For God so loved the world that he gave his one and only Son, that whoever believes in him shall not perish but have eternal life.
—John 3:16 NIV
He was created of a mother whom He created. He was carried by hands that He formed. He cried in the manger in wordless infancy. He, the Word, without whom all human eloquence is mute.
—St. Augustine (354–430)
The Christmas story reminds us once again it was not man’s idea that the Son of God should be born in a stable. And so the first thing we learn from Jesus’ birth is that the Lord will not always be found where we expect to find Him.
—James F. Colaianni (b. 1922)
We look for the glory of the life of Jesus in His manhood’s years. Then He wrought great miracles, revealing His divine power. Then He spoke His wonderful words which have touched the world with their influence of blessing. Then He went about doing good, showing the love of God in all His common life and on His cross. …
Yet in no portion of the life of Jesus Christ is there really greater glory than His birth. Nothing showed more love for the world than His condescending to be born. We should say that the heart of the gospel was the cross, but the first act of redemption was the Incarnation, when the Son of God emptied Himself of His divine attributes and entered human life in all the feebleness and helplessness of infancy. In its revealing of love and grace, the cradle of Jesus is as marvelous as His cross.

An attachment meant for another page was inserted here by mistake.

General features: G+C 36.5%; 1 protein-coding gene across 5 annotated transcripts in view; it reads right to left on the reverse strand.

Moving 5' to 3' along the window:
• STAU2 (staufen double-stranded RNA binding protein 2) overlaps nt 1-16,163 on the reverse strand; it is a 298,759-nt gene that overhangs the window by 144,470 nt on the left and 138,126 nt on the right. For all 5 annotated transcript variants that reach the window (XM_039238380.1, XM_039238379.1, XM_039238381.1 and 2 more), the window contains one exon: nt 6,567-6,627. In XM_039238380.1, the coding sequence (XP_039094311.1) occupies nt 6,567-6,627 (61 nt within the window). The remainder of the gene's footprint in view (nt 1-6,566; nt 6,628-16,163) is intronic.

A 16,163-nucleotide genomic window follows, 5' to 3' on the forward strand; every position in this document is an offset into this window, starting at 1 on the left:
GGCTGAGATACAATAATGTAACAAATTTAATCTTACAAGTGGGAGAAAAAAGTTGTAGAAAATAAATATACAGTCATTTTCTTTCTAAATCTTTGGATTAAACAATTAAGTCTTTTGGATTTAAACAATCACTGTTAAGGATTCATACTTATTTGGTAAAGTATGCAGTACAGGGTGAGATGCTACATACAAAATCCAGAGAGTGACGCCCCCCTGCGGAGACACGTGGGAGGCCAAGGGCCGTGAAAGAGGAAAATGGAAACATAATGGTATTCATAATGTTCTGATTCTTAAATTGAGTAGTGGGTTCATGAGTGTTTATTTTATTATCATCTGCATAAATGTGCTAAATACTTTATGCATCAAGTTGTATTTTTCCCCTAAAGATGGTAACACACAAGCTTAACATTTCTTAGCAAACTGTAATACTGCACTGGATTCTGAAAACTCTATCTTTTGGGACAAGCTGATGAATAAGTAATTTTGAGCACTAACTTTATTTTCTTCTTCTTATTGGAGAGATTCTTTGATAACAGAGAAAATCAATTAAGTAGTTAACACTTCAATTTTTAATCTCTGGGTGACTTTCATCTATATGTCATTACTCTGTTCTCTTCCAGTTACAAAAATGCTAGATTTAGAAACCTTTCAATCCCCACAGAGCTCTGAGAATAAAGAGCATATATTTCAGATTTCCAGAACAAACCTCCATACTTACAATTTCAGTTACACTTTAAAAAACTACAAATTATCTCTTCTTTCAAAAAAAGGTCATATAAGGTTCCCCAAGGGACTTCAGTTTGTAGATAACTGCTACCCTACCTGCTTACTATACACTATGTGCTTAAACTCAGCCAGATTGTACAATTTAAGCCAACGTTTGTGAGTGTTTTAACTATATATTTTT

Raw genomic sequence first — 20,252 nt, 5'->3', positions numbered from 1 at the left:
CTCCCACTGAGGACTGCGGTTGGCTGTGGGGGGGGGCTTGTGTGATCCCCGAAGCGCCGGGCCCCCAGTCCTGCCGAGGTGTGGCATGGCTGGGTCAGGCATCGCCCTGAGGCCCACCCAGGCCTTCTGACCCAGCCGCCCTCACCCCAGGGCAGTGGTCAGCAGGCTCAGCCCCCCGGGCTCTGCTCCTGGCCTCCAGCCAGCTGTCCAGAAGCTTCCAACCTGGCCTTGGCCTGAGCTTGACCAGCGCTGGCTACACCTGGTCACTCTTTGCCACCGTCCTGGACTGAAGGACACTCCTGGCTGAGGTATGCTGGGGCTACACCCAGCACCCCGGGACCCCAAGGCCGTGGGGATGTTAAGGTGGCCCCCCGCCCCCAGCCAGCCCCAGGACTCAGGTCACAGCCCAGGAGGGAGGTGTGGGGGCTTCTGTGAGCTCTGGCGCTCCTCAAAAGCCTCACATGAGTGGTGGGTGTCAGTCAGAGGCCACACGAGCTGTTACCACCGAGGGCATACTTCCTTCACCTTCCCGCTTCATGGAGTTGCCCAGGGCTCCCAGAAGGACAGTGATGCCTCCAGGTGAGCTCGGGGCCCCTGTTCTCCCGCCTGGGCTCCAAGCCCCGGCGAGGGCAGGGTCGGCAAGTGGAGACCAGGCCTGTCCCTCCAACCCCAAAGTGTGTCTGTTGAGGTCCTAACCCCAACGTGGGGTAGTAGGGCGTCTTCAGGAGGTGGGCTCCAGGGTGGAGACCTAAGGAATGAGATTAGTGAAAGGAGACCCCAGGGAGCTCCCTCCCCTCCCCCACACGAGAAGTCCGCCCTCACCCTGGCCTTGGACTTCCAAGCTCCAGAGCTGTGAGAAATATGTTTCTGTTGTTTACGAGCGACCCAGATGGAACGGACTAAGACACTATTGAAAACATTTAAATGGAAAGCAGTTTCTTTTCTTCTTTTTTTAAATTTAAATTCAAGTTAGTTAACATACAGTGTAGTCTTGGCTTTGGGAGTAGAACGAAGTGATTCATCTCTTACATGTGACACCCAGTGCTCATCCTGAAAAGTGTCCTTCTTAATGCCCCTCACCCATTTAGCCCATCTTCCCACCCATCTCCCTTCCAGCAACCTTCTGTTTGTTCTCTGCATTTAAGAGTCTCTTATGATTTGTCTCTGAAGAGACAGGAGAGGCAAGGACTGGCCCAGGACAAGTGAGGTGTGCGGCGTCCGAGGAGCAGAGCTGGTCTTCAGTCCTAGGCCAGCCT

—J. R. Miller (1840–1912)1
God has given us eternal life, and this life is in his Son.
—1 John 5:11 NIV
Wander on life’s highway
Wait for a star so bright;
Wake with the angels,
Wonder at the light;
Watch with the shepherds,
Walk through the night;
Whisper by the manger
This Child will make things right.
Let us remember that the Christmas heart is a giving heart, a wide-open heart that thinks of others first. The birth of the baby Jesus stands as the most significant event in all history, because it has meant the pouring into a sick world of the healing medicine of love which has transformed all manner of hearts for almost two thousand years.
—George Matthew Adams (1878–1962)